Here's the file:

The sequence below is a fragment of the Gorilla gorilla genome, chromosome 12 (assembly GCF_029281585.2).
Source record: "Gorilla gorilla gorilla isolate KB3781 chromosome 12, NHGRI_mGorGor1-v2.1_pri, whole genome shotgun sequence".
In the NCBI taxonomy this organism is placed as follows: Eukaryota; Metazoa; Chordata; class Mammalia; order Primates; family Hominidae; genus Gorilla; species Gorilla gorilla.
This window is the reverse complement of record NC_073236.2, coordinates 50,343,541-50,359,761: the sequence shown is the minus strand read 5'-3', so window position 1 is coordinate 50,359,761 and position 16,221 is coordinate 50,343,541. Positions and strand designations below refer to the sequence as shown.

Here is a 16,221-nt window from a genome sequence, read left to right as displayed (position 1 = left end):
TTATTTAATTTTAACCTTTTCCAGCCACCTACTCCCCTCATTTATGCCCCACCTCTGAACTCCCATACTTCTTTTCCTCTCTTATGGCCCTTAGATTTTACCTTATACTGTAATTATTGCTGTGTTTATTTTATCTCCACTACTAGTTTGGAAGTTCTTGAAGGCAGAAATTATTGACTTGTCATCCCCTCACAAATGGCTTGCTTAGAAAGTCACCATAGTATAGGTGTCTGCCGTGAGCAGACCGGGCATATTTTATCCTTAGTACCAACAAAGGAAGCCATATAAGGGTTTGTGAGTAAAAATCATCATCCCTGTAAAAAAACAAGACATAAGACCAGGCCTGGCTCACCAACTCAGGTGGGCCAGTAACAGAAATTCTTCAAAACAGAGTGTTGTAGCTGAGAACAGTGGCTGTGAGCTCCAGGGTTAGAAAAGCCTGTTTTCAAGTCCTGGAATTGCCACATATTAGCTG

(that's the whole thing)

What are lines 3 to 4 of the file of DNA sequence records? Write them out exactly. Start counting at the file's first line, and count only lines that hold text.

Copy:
In the NCBI taxonomy this organism is placed as follows: Eukaryota; Metazoa; Chordata; class Mammalia; order Primates; family Hominidae; genus Gorilla; species Gorilla gorilla.
This window is the reverse complement of record NC_073236.2, coordinates 50,343,541-50,359,761: the sequence shown is the minus strand read 5'-3', so window position 1 is coordinate 50,359,761 and position 16,221 is coordinate 50,343,541. Positions and strand designations below refer to the sequence as shown.